Other foods such as instant noodles and packet mixed curries will usually have MSG, so if you’re looking for a quick late night snack from the 7-Eleven, be mindful about getting the cup noodles.
Thai Dishes That Don’t Contain MSG
While many Thai dishes may contain MSG, there are also plenty of delicious options that do not. Here are some Thai dishes that are typically made without MSG.
Papaya Salad (Som Tum)
This refreshing salad is made with shredded green papaya, tomatoes, peanuts, and fish sauce. It’s a popular dish in Thailand and can be found at many Thai restaurants.
Grilled Meat Skewers (Moo Ping, Gai Yang)
These grilled meat skewers are marinated in flavorful spices like lemongrass, garlic, and turmeric, and are often served with a sweet chili dipping sauce.
Stir-fried Vegetables (Pad Pak)
This dish features stir-fried vegetables like broccoli, carrots, and bok choy, which are cooked in a light sauce made with oyster sauce or soy sauce.
Tom Kha Gai Soup
This creamy and savory soup is made with chicken, coconut milk, lemongrass, galangal, and lime juice. It’s a popular dish in Thailand that is often served as an appetizer.
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How To Avoid MSG in Thai Food?
It’s important to note that not all Thai restaurants use MSG in their cooking. Some chefs prefer to avoid it altogether, while others may use it sparingly or only in certain dishes.
If you’re concerned about consuming MSG, here are some practical ways you can avoid it.
1. Ask your server not to use MSG
It’s always a good idea to ask your server or chef if the dishes you’re ordering contain it.
Most likely, if you are ordering street food or if you are visiting a very local restaurant, they may not know that they are using it as it comes in the spice/packet mix.
However, you can also ask: “No Pong Chu Rod” which is Thai for “No MSG”, which will tell the server you don’t want any extra MSG added to your meal.
Whether you get no MSG though is another matter. Like I said, it’s commonly used in the packet mixes and so the cook might not know they are using it, so be mindful that you may be unknowingly eating MSG a lot of the time in Thailand.
If you are dining at a more upmarket restaurant or at the restaurant in a 4* or 5* hotel, then you are more likely to avoid it.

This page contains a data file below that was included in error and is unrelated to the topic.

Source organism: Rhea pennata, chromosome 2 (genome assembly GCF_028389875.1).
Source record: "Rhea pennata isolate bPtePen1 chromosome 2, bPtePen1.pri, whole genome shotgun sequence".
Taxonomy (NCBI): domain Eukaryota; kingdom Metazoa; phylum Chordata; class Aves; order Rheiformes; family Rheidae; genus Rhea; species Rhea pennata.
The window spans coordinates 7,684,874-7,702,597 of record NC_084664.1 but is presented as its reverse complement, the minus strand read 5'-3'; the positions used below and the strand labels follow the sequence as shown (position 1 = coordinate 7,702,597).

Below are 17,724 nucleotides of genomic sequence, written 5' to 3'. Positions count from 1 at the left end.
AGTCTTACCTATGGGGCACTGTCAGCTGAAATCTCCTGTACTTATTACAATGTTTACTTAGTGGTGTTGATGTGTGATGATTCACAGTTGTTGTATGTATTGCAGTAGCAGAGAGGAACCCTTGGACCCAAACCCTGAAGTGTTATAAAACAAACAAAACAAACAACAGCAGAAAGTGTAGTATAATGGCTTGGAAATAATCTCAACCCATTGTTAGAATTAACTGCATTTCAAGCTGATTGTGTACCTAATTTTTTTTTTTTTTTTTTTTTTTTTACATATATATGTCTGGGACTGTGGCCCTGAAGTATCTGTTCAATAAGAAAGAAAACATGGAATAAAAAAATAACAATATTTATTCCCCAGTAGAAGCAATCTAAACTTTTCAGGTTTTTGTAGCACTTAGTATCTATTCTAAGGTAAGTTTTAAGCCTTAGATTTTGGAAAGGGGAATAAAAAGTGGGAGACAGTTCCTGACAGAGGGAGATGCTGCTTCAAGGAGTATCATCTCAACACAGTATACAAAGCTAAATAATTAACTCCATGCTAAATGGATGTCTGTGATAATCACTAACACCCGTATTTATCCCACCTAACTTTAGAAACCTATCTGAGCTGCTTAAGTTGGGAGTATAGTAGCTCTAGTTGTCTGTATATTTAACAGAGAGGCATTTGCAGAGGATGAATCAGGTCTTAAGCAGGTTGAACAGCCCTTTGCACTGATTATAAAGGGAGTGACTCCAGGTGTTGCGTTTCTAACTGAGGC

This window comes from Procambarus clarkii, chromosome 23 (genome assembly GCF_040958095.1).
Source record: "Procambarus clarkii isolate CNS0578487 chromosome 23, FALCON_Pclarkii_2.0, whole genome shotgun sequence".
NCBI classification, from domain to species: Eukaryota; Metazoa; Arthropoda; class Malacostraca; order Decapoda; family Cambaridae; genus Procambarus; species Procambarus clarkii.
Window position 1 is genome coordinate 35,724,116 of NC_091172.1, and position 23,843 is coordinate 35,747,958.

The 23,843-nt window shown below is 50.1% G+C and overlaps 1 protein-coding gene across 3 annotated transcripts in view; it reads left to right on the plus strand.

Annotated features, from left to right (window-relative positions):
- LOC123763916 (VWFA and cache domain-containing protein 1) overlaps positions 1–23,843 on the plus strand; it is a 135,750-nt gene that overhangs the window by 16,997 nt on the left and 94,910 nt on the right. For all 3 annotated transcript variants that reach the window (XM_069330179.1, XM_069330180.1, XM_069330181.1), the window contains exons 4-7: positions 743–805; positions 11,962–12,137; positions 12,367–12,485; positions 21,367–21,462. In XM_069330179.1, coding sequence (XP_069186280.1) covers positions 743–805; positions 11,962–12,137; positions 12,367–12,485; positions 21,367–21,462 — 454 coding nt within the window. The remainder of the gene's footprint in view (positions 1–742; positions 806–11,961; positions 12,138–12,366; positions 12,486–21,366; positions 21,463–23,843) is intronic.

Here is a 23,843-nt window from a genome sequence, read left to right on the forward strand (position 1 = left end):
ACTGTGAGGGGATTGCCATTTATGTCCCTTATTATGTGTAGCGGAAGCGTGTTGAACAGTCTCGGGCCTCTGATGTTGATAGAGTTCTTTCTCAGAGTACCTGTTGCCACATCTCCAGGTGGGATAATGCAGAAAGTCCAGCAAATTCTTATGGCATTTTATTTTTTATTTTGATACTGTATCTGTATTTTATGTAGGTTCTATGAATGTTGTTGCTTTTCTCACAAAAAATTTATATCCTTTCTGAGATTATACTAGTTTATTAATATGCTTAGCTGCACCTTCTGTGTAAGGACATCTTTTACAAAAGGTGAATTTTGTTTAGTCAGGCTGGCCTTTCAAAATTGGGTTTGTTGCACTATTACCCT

These types of restaurants prefer not to use MSG, or if they do, they can easily remove it for you if you ask for no MSG.
2. Look for restaurants that advertise “No MSG”
You can also look for restaurants that advertise themselves as MSG-free or that use natural flavor enhancers instead.
A lot of vegan or healthy restaurants in Thailand will have a “no MSG” policy. You might need to do a bit of searching around until you find a place, or you can ask your hotel whether they could recommend a place.
3. Cook for yourself
If you really want to avoid MSG in Thailand, you can try cooking Thai food at home using fresh, natural ingredients and avoiding processed or packaged seasonings.
Not sure how to cook Thai food? No problem! Take a cooking class. There are cooking classes in pretty much every major city in Thailand and it’s one of the Thai bucket list experiences you must do when visiting the country.
FAQs About MSG in Thai Food
Here’s what people usually ask us about MSG in Thai food…
What is MSG called in Thailand?
MSG in Thailand is called pong chu rod, so when asking for no MSG in your food, you can ask “No Pong Churod Khob Khun (Ka if you’re a girl, Khrap if you’re a boy)” which means “no MSG thank you.”
How can I tell if something has MSG?
By law, packet mixes need to state on the packet that they contain MSG, which would be marked as either “MSG” or “621” which is the additive code number.
How to tell if a dish has MSG?
MSG looks like salt and tastes of nothing on its own, so it’s not possible to tell whether a dish has MSG just by looking at it, and sometimes even by tasting it. However, if you have an intolerance, you can purchase MSG tester strips (L-Glutamate Test Strips) which tests the pH level in your food. It does mean you waste your food if it turns out to have MSG, but in Thailand, it’s your only sure way of checking your food if you don’t trust your server.
MSG is a common ingredient in Thai cuisine, but it’s not present in all dishes. If you’re concerned about consuming MSG, it’s always a good idea to ask your server or chef and look for restaurants that use natural flavor enhancers.
And if you’re cooking Thai food at home, you can experiment with using natural sources of umami like fish sauce and fermented soybean products instead of using MSG.